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Starting fresh in a new industry is a challenge for many people for a variety of reasons — including, of course, the fact that switching careers often involves at least a temporary reduction in income. After all, you don’t have as much experience in your new field as you did in your previous one, so you can’t expect to command the same salary.

Before making any kind of career change, it’s a good idea to do some financial planning. Start by creating an emergency fund containing roughly 3-6 months’ worth of living expenses. Your emergency fund may need to contain an even larger sum if you anticipate a significant income reduction during your transition. Revisit your budget and identify areas where you can cut expenses to save extra money.

That said, financial adjustments are not the only challenge you’ll face as you navigate a new profession. You also need to convince prospective employers that you’ll thrive in the field even though your experience is limited. Toward that end, thoroughly research your target field. Not only will doing so help you identify any new skills or education you’ll need, but it will also help you acquaint yourself with the terminology of the industry. You’ll need to be able to speak the language to sell yourself to recruiters.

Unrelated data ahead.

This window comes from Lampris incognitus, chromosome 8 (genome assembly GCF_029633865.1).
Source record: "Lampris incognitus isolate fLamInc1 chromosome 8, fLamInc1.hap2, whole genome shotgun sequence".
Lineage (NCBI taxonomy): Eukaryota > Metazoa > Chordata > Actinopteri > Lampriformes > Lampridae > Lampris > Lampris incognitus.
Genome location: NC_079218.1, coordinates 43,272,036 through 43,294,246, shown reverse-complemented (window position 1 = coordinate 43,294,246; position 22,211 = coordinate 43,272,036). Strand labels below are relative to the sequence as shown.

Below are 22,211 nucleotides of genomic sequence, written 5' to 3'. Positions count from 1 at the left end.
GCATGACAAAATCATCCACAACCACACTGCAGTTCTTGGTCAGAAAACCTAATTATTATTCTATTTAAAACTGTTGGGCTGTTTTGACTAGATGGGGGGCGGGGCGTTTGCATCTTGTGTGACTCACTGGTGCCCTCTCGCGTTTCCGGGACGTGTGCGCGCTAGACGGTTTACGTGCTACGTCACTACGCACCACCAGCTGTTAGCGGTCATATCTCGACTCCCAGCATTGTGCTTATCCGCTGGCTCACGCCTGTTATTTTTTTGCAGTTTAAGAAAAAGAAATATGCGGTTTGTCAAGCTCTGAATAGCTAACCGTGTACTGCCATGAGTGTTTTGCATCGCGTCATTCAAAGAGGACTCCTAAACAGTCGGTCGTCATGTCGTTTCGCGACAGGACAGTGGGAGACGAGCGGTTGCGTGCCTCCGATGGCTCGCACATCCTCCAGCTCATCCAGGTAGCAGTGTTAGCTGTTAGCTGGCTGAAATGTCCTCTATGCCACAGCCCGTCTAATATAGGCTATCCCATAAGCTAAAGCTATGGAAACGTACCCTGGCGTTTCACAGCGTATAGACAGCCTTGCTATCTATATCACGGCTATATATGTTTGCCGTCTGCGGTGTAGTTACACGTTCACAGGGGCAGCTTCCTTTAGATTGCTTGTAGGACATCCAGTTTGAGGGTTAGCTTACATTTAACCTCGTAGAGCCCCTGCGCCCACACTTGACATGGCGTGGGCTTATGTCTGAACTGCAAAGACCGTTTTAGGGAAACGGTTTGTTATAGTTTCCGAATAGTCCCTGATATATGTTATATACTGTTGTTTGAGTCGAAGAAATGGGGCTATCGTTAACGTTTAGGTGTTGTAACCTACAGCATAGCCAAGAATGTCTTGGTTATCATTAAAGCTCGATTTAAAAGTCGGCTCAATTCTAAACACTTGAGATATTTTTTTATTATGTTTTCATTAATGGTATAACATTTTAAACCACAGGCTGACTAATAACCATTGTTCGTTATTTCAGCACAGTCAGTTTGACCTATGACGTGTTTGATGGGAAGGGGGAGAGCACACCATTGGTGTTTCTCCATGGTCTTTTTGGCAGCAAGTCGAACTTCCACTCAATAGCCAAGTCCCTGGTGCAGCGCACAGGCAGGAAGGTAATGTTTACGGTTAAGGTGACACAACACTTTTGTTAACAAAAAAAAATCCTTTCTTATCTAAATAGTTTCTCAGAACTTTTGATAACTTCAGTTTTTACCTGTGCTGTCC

You may also consider starting a side hustle before you make the leap into a new career. A side hustle can be a good way to build up that emergency fund. If your hustle is related to your target field, it can also be a great way to gain experience you can leverage in your job hunt.

Those are all good place to start, but as we all know, career changes are complicated situations. For more advice on preparing for this major shift, check out this infographic from Credit.com:

How-To-Navigate-A-Career-Change

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